The conclusion of this film seemed to be the opening of one along the Gullah/Geechee Nation‘s coast as the US government sought to begin seismic gun testing to find out if oil exist on the eastern seaboard. The Gullah/Geechee Nation‘s leaders thought for sure that the actual existence of the all out devastation that took place in the Gulf would be sufficient to make it clear that drilling for oil should NOT take place on the east coast! However, that has not been the case, so the Gullah/Geechee Nation now finds itself in the opening scene of yet another major cultural and coastal battle to prevent seismic airgun testing and oil drilling not only away from the coast of the Gullah/Geechee Nation, but away from the entire east coast!
#Don’t Drill SC is building a movement online to galvanize people within the state to join this effort to protect the coast line. One of the first events that they are supporting will allow people that have seen “Come Hell or High Water” can pick up where that film left off by attending the screening of The Great Invisible on Monday, March 9, 2015 at 6 p.m. at the American Theater 446 King Street in Charleston, SC in the Gullah/Geechee Nation. The film highlights the impacts of the 2010 BP Deepwater Horizon disaster on Gulf Coast communities. Tickets are a $5 suggested donation at the door. RSVP: https://www.eventbrite.com/e/the-great-invisible-charleston-screening-tickets-15995332470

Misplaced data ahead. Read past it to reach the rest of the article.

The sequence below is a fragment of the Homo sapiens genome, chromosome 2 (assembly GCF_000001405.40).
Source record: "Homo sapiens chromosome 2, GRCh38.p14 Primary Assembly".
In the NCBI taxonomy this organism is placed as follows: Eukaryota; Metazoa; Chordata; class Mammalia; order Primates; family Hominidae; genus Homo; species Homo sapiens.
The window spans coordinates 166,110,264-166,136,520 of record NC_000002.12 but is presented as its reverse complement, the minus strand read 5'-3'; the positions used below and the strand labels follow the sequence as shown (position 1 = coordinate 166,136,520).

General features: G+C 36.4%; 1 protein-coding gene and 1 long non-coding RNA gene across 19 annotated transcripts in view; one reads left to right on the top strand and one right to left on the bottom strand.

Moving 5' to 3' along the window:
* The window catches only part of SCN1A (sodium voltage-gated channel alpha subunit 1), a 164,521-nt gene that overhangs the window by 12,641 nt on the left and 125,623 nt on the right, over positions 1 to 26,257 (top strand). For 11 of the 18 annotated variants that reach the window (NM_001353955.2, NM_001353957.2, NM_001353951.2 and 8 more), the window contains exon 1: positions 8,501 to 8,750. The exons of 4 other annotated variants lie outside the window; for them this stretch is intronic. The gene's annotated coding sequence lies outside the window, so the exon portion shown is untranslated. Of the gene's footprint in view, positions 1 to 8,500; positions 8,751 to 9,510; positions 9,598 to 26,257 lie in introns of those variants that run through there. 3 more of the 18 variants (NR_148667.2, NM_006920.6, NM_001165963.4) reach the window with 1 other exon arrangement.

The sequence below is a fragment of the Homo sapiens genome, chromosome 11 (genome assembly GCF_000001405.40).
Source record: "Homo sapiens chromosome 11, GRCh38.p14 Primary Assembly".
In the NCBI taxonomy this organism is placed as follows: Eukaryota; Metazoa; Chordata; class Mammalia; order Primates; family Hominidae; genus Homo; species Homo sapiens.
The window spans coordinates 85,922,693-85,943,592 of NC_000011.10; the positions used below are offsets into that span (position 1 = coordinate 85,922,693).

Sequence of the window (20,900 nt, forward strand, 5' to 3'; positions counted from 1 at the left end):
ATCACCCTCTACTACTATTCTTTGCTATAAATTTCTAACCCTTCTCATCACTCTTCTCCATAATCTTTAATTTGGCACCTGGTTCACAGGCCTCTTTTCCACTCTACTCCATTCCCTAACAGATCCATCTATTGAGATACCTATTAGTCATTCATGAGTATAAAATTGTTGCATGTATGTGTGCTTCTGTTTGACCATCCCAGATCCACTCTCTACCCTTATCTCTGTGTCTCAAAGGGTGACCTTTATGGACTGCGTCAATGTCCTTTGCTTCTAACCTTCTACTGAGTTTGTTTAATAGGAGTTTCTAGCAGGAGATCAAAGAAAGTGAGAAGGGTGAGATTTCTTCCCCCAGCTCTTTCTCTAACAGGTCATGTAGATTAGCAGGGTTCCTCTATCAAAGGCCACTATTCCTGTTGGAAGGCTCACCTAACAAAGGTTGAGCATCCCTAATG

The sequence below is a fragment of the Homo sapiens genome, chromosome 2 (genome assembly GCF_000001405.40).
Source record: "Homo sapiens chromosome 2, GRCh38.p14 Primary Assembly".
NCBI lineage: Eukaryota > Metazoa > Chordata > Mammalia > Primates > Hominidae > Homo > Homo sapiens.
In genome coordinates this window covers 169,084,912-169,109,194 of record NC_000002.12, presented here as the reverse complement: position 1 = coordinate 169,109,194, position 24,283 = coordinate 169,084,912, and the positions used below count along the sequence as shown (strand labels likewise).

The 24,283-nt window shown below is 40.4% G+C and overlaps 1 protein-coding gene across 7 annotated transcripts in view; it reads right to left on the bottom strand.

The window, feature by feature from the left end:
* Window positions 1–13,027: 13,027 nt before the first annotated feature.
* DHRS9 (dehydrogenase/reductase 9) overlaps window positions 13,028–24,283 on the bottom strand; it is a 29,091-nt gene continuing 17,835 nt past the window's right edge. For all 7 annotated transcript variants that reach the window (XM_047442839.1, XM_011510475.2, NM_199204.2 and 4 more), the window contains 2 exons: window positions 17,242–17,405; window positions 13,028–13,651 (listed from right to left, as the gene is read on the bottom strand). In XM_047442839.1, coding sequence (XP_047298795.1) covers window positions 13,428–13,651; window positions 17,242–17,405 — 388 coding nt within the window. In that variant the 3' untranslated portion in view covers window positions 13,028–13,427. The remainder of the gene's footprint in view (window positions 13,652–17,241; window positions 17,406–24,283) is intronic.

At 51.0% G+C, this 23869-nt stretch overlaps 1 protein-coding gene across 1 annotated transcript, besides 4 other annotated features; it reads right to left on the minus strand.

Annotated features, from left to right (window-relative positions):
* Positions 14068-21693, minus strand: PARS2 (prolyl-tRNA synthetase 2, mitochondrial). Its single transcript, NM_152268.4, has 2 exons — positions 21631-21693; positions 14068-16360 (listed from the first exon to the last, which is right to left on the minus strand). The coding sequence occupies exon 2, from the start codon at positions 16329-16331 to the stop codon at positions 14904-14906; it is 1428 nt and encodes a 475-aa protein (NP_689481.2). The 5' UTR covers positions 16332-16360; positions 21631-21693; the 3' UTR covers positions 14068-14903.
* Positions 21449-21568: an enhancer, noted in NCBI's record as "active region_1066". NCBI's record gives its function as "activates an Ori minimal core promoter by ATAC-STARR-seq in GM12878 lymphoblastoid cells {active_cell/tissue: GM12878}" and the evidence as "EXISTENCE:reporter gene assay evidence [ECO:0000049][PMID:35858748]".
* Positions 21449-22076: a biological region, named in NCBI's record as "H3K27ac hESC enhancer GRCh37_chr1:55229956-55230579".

Seeing these films will allow people to make more informed decisions and comments at the coming public hearing on this topic. The U.S. Bureau of Ocean Energy Management (BOEM) will host a public meeting from 3:00 to 7:00 at the Wyndham Garden Hotel in Mount Pleasant, SC in the Gullah/Geechee Nation. Although not required, BOEM is taking RSVPs here: http://boemoceaninfo.com/get-involved/meetings/rsvp-atlantic/. The meeting will be open-house format. You can walk through various stations to learn about the BOEM proposal, and submit comments directly.